Speaking of Chicago...with Marty Stuart
|This appeared in the Chicago Sun-Times - November 2, 2001|
The last time Marty Stuart was in town was last December for Pops Staples' funeral. He joined Yvonne, Cleo and Mavis Staples in a version of the Band hit "The Weight," a song he sang with the Staple Singers in 1993.
"Pops Staples was, is and always will be my hero," said Stuart in a phone conversation from his Nashville home. "And the fact that I got to be a part of his funeral was a humbling experience."
It's been a while since Stuart performed a concert in Chicago. After 29 years on the road living on a tour bus, the renegade country singer took more than a year off to concentrate on other projects. He scored the movie "All The Pretty Horses" for his friend Billy Bob Thornton, as well as Jordan Brady's "Waking Up In Reno" and Faye Dunaway's "The Yellow Bird."
"I just tired of all the deli trays, green rooms and generally life on the road," said Stuart. "So, I decided it was time to try some other paths."
A child prodigy on mandolin and guitar, Stuart played with Lester Flatt when he was a teenager and, by his early 20s, had joined Johnny Cash's band.
"It was like this 'Wizard of Oz' world that went from black and white to technicolor in one day," recalled Stuart. "You can't do much better than starting out with one of the master architects of American music."
In the '90s, Stuart made a name in Nashville. Dressed in elaborate Nudie suits and a rebel attitude, he mixed classic honky with his love of bluegrass. While he played on the outskirts of country-pop, Stuart never lost his enthusiasm for the music he grew up with.
In 1999, Stuart recorded "The Pilgrim," an ambitious and complex song cycle about a love triangle that, according to many critics was his crowning achievement. Gathered on it are performances by country roots artists such as Cash, Emmylou Harris, George Jones, Ralph Stanley and Earl Scruggs.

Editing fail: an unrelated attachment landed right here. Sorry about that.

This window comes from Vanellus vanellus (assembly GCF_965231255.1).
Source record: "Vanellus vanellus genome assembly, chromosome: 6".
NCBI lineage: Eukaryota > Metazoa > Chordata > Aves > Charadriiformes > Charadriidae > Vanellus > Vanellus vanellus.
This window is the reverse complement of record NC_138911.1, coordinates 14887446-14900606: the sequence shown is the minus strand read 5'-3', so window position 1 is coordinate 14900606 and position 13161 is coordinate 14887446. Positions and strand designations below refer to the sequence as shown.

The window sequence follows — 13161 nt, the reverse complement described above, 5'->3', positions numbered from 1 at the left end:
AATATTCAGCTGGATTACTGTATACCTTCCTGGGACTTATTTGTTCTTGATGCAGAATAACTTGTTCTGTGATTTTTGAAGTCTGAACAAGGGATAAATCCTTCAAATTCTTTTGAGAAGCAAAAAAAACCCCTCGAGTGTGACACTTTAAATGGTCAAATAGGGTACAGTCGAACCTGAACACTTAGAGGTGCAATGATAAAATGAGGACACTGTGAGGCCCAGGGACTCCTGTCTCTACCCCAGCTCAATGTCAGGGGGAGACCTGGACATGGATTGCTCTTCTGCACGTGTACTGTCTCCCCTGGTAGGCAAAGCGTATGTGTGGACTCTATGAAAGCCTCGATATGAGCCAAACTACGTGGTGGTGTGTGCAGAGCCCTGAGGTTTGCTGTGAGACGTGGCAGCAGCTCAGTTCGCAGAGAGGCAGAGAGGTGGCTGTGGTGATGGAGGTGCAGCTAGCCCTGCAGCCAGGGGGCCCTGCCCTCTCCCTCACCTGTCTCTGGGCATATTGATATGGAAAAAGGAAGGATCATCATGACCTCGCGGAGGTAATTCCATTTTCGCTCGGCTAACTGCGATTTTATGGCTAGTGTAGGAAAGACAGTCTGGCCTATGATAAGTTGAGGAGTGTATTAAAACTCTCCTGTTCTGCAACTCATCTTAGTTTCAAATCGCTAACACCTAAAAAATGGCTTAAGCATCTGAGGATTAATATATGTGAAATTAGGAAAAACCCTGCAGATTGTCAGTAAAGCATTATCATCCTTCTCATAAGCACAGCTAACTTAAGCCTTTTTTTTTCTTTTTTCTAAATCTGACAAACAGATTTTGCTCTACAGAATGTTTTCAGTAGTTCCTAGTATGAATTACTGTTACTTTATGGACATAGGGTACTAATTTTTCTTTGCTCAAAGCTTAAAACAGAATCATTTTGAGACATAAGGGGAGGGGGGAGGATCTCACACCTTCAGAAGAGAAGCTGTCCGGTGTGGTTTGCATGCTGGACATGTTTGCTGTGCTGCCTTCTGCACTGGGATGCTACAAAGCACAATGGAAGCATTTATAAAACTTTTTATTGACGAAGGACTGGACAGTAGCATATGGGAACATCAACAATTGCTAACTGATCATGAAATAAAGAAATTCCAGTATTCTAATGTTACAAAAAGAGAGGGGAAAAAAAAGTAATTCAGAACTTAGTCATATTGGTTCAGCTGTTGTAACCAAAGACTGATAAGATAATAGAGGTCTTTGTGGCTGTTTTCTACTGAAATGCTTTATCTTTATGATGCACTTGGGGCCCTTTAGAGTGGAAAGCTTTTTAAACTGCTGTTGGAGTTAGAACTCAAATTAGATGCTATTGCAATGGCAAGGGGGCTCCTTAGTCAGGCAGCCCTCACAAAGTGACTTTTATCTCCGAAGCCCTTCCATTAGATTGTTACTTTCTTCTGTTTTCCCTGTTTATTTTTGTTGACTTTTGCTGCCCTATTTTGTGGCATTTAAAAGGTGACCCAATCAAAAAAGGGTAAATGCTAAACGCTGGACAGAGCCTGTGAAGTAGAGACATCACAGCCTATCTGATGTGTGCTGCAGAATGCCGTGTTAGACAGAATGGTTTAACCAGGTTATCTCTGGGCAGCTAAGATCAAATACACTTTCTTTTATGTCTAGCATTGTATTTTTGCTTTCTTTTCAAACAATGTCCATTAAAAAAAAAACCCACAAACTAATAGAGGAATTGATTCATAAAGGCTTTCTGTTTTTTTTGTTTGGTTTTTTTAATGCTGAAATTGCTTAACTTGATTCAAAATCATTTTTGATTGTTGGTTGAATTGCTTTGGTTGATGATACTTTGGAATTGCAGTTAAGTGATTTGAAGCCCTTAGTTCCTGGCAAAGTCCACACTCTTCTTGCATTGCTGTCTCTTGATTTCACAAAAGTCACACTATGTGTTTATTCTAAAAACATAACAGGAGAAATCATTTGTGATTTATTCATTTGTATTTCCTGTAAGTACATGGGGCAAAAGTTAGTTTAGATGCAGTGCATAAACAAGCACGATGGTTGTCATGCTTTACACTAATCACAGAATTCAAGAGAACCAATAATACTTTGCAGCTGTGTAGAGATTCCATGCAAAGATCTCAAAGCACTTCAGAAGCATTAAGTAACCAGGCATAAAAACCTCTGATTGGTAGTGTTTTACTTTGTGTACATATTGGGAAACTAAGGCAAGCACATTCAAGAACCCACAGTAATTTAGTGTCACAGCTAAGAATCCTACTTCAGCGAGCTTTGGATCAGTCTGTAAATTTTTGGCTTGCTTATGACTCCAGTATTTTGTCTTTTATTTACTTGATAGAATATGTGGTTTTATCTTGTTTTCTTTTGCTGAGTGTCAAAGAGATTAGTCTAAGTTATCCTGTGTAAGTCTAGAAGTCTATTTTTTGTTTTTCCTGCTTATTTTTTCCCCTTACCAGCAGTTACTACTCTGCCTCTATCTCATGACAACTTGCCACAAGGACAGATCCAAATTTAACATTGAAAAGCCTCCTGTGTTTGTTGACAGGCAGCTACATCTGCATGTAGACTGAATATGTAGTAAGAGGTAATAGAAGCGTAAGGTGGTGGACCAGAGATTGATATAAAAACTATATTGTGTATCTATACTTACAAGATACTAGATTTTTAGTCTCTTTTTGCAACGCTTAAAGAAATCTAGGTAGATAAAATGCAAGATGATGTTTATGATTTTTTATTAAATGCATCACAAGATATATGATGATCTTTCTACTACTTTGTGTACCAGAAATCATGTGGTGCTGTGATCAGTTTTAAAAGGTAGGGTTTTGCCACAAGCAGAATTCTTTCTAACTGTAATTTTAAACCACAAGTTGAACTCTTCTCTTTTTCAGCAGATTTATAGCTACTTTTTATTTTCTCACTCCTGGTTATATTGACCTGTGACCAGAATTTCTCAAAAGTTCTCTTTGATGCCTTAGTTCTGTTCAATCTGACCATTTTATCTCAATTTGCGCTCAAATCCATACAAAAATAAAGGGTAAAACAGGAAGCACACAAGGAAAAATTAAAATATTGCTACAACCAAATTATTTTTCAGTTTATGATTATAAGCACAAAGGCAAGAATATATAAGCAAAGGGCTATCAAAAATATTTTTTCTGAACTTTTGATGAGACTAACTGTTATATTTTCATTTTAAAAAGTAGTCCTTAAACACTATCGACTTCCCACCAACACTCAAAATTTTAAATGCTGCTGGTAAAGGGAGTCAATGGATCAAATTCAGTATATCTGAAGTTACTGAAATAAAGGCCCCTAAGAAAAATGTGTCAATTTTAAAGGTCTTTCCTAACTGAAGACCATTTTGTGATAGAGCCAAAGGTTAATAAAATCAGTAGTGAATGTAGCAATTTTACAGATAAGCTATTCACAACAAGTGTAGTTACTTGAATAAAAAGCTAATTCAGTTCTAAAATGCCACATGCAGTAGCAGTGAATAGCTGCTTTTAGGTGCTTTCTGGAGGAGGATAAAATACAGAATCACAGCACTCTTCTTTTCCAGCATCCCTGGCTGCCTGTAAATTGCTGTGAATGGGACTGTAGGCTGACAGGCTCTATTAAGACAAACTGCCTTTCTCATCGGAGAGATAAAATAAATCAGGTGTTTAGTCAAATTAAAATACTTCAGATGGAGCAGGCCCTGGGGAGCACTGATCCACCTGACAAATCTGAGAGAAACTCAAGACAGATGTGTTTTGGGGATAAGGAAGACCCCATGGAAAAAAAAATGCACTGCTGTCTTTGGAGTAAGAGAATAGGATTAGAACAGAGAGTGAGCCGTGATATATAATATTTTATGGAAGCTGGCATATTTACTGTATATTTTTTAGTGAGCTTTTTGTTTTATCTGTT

"I knew it wasn't going to be a commercial success and it did get me kicked off my label," admits Stuart, who currently is working on songs for his next album. But he has no regrets. "It holds the heart and soul of country music, so, in my mind, it was a total success."
Stuart has a collection of guitars once owned by his idols--Cash, Flatt, Scruggs, Carl Perkins and Hank Williams. "When I play them, there is a magical, timeless quality to the experience," said Stuart.
Stuart also purchased Williams memorabilia from the legendary singer's sister Irene. He contributed photographs and other items for use in the recently released book, "Hank Williams: Snapshots from the Lost Highway," for which he wrote the preface.
What are his favorite items in the collection?
"The handwritten lyrics for 'Cold, Cold Heart' and 'Your Cheatin' Heart,' " said Stuart. "You don't need much more inspiration than that."
Speaking of Chicago, Stuart had this to say:
Favorite venue: House of Blues. There's a great vibe there.
Favorite hotel: My bus.
Favorite restaurant: It was a soul food joint that I was taken to after Pops Staples' funeral, but I can't remember the name.
Favorite food: There's nothing better than a Chicago hot dog at the airport.
Favorite team: The Bears. They're winning, aren't they?
Most memorable Chicago performance: Years ago at Amazing Grace with Lester Flatt and John Prine. When I really want to get into Chicago music, I listen to early Muddy Waters and all the Chess recordings, but most of all, I listen to Prine. He sings a black-and-white postcard of Chicago.
The best thing about playing Chicago: The audiences. You know they come to hear the music.
Favorite night spot: Checkerboard Lounge. I've had some great nights there.
Favorite activity while in town: Simply walking around the city. It's such a beautiful place, especially in the summer when it really comes alive. It's the heart of America.
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